Human response to change, or our embodied reaction within Δ time, is what makes movement so powerful and film such a vivid experience.
The dimension of time necessitates that we make use of our memory in a different way. When we look at an image, we reflect upon the image and often relate it to concepts formulated in our long-term memory. In film, more parts of the brain may interact.
Memory is traditionally categorized into three types: sensory memory, short-term memory and long-term memory. Sensory memory will often last for a second or two.
Film further manipulates the domain of short-term memory, which may typically last about half a minute. There are a number of stages for short-term memory. Below is one nueroscientist’s categorical stages of short-term memory dependent on time.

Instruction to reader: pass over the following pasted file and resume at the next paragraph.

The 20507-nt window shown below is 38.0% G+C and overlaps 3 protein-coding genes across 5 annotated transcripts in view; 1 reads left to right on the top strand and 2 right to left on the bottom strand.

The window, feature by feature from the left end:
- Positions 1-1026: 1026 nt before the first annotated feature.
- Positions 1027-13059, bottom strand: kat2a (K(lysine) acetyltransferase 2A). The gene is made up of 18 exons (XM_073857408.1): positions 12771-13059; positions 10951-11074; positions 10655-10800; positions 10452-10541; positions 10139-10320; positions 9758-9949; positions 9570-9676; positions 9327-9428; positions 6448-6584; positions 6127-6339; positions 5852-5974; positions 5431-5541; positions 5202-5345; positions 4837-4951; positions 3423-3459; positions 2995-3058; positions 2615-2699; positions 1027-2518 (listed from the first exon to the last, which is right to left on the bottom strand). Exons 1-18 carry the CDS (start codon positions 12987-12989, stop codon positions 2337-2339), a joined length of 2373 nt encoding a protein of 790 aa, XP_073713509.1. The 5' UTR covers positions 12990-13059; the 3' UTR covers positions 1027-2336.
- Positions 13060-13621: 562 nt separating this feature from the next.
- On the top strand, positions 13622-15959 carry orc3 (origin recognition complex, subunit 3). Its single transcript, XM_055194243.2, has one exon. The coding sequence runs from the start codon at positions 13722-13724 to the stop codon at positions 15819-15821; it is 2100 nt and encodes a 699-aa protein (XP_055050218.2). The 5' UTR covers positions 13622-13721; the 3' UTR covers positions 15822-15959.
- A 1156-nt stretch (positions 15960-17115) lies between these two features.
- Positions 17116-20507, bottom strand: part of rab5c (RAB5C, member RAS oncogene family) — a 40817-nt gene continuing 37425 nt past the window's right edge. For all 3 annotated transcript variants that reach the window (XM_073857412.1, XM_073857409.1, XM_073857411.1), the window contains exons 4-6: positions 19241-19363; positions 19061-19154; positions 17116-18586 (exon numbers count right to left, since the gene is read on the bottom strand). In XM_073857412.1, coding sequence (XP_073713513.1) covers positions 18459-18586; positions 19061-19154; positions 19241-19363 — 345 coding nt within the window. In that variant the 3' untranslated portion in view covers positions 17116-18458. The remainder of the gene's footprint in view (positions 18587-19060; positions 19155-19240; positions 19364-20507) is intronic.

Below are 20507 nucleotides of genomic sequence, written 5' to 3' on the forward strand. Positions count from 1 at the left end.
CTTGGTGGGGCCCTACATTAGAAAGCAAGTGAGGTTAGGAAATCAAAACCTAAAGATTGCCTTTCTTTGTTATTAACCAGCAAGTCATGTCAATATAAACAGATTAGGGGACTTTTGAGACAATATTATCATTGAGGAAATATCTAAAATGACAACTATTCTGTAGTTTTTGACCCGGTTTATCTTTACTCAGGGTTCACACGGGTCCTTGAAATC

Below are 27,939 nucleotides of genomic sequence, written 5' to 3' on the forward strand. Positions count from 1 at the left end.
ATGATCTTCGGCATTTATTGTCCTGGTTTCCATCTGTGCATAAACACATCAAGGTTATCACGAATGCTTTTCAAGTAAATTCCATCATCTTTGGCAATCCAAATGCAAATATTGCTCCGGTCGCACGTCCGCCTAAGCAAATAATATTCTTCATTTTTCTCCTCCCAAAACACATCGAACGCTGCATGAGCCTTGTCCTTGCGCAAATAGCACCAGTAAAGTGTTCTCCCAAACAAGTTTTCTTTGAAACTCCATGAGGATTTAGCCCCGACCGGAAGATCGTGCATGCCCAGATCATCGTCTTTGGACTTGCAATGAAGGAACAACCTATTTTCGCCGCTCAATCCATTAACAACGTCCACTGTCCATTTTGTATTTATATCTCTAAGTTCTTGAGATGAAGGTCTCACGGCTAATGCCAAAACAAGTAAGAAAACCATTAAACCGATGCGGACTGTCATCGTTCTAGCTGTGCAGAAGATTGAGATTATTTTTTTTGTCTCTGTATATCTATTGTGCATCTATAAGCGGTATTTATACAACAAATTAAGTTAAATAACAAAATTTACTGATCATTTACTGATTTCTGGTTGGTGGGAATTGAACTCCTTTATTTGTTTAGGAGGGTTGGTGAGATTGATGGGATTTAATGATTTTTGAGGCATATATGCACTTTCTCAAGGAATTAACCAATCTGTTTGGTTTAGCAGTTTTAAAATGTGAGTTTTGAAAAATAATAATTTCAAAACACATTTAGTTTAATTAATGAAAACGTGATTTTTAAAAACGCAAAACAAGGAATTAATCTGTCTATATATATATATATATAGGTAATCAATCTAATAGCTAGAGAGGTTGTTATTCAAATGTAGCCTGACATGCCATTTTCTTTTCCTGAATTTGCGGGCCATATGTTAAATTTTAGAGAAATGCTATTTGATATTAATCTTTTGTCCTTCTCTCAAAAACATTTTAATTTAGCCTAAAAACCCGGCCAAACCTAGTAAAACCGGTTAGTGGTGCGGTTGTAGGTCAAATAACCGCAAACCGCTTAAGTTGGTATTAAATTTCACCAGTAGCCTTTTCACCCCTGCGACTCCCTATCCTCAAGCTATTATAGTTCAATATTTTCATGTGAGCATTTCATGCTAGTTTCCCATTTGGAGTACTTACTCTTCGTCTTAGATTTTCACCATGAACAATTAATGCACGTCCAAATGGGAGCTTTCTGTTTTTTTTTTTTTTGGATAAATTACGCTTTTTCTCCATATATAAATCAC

Finally, as we interpret information in our short-term memory, we may categorize information in long-term memory in both an individually proactive and socially reflective way.
The dimension of time is irreversable and we are conditioned to actively make use of all forms of memory within time constraints to retain information. When watching film, the perceiver must remember from one scene to the other and all of these parts of the brain begin reacting. Our brains are stimulated to remember because we learn that time cannot be reversed, and we chronologically give meaning to the scenes.